Writing lessons in the early elementary grades can be a labor of love.  It’s amazing to watch students start to get their creative ideas down on paper—often with hilarious results.  It can also make even the most patient of teachers consider lobbying the administration for school-sanctioned naps during prep periods.  During writers’ workshop, our youngest learners have to dig deep in order to become authors.  They need to brainstorm what exactly they want to say, sound out those words, remember which letters make those sounds, carefully form each letter correctly, all while holding the pencil with the right grip and remembering to leave space between words. All of these new skills come together in one academic period, which can be challenging for both students and the teachers who love them.  Talk about asking a lot of our kiddos!  With all the work that our babies put into their writing, a finished book calls for a serious celebration!  So put on your business casual party pants, it’s time to plan a book party.  Book parties are a great way to show our kids that putting in the work and completing a piece of publishing is something that they should be proud of.

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Whether you decide  to keep things intimate and hold the book party with just your class, or create more of an event by opening up the invitation to parents, organization will be key.  Reading 25 books out loud is time consuming even when they are just a few pages (or sentences!)


When keeping things simple by just involving your class, I have found it best to separate students into groups of five or six.    Each student can then read their book and receive kudos from their small group.  (It is helpful to have a class discussion about the role of the audience prior to the party!)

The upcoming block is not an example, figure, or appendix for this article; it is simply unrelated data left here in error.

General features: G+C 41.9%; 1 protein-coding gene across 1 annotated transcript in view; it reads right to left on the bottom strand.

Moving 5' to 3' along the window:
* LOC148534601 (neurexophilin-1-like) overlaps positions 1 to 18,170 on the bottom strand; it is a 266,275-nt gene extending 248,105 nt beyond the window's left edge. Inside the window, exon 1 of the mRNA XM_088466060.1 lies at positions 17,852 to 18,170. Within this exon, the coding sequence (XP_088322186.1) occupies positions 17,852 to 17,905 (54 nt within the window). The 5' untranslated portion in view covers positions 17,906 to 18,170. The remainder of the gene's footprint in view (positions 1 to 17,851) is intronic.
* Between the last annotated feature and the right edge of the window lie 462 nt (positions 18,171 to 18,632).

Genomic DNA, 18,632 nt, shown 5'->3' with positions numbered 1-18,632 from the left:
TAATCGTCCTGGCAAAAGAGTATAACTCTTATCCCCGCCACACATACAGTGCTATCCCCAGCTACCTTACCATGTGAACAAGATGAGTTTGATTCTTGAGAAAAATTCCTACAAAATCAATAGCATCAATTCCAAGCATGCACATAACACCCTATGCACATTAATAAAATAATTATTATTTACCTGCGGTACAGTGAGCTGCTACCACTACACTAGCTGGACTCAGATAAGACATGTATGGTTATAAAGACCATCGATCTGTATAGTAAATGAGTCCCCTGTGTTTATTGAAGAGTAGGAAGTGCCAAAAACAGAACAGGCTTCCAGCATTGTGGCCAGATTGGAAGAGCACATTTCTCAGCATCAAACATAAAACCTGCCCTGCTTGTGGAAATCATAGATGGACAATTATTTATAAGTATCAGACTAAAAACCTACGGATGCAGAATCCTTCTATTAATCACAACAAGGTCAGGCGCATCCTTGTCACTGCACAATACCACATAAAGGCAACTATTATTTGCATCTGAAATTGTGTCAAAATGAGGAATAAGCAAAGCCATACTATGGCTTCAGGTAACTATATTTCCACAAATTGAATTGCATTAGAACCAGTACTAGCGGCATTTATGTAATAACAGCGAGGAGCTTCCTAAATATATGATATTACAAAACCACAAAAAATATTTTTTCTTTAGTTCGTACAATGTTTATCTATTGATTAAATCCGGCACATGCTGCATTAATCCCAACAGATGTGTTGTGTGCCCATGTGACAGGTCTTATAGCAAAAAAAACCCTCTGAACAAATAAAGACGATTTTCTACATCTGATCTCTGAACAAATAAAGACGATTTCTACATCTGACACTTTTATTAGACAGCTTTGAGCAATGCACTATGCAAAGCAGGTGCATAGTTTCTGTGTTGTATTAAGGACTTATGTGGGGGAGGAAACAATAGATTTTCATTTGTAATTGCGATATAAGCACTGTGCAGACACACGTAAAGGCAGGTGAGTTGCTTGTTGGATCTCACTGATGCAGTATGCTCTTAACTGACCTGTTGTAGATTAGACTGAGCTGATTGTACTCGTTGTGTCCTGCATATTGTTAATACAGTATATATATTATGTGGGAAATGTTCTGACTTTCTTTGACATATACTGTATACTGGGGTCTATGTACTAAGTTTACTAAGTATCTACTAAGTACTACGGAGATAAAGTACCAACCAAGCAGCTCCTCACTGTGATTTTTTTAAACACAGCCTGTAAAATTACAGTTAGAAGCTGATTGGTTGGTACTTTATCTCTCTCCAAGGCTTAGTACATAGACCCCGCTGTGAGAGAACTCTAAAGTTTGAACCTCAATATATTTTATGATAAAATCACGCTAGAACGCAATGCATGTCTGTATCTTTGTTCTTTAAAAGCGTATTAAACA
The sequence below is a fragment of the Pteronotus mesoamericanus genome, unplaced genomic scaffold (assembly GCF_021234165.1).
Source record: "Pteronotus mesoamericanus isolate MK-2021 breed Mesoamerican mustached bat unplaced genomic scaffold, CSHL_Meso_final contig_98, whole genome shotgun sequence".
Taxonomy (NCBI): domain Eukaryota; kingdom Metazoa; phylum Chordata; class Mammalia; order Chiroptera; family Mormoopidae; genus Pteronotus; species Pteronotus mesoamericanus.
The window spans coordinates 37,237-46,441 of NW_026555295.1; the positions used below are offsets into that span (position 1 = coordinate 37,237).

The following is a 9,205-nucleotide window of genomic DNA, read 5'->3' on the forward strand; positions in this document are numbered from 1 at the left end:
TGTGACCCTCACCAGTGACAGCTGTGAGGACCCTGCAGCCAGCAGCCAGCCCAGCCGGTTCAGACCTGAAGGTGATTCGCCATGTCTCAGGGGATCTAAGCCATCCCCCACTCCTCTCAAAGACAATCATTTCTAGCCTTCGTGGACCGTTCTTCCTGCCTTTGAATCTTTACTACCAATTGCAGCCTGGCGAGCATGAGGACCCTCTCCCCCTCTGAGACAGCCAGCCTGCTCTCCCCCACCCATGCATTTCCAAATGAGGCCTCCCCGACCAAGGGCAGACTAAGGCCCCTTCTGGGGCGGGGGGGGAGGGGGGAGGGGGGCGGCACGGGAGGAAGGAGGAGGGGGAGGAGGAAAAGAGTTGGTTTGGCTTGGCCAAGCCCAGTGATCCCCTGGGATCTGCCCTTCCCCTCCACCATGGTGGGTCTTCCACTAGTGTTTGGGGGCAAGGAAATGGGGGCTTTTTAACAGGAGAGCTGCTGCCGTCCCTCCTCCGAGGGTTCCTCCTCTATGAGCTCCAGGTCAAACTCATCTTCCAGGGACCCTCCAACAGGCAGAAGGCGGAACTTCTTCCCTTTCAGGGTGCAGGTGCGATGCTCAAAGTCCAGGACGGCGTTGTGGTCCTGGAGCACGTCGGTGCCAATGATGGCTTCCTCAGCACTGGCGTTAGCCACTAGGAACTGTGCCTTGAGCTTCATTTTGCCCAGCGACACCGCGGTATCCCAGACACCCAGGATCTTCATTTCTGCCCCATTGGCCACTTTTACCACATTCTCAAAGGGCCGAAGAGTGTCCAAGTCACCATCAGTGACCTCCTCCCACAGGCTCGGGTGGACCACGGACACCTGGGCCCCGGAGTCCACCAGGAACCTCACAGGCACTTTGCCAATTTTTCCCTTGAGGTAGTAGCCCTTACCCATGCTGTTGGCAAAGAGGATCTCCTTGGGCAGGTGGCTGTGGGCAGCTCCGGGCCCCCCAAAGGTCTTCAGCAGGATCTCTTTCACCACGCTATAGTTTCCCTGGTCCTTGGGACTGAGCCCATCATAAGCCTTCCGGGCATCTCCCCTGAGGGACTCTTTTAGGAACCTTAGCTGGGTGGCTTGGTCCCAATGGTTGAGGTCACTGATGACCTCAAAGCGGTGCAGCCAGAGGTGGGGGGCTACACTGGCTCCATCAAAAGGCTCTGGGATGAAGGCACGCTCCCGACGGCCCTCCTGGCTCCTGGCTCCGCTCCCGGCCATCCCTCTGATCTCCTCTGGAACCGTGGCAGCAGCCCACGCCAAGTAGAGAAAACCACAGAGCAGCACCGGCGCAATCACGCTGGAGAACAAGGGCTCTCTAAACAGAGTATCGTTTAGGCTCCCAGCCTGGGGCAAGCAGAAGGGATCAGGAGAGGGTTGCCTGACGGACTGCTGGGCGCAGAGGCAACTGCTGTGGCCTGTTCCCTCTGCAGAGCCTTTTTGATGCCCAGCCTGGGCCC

My favorite way to organize a book party, is to set up stations around the room, placing two students at a station.  This works well when you have a larger number of visitors, but would also work if you broke the class up into two rounds of readers, with other students acting as the audience before swapping.


Each station needs:


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  • Student Books
  • A name plaque identifying the authors (I just fold a piece of paper into a tent and write their names by hand with fun colors!)
  • A Book Review Sheet. This is a place for audience members to leave praise for student work.  After hearing student work read aloud, listeners can leave a shout out complimenting the book.  Visitors and classmates should be encouraged to write a couple of sentences referencing something they liked about the writing or something they learned.  This is a student favorite.  It’s so lovely to watch the kids smile while reading compliments about their writing.  They can take their Book Review home and read it as many times as they like.
  • Pen or Marker (You only need to forget to supply these for the Book Reviews one time before never forgetting again!)


After you (or your littlest future Academy Award host) give a short introduction explaining what the class has been working on, visitors can start at the station where their child will be reading. Visitors will listen to both students at the station read their books.  Then they can leave shout-outs for each student on their Book Review Sheets.

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After enough time has passed for both students to read and receive praise, the teacher rings a bell or chime to signal that it is time to switch stations.  Visitors then move to a new station in a predetermined direction.  After three or four rotations, the celebration is complete! That way, each student gets to read their story to a few people, their Book Review Sheet will be filled with love, and everyone can party without the celebration lasting the better part of the day.

Lastly, transition to a snack-time author meet and greet. Keep it simple and grab your go-to classroom treats (I love popcorn and sliced apples) for students to enjoy before wrapping up the celebration.  Frankly, it is hard to convince children that a party is occurring without treats. (To be fair, I too would have something to say if I showed up at a party with no refreshments… snacks are my spirit animal.)  If you are inviting parents, consider holding the party near the end of the day, so that adults can pack their little ones up and head home after all of the excitement!




Annie Walsworth
Annie Walsworth

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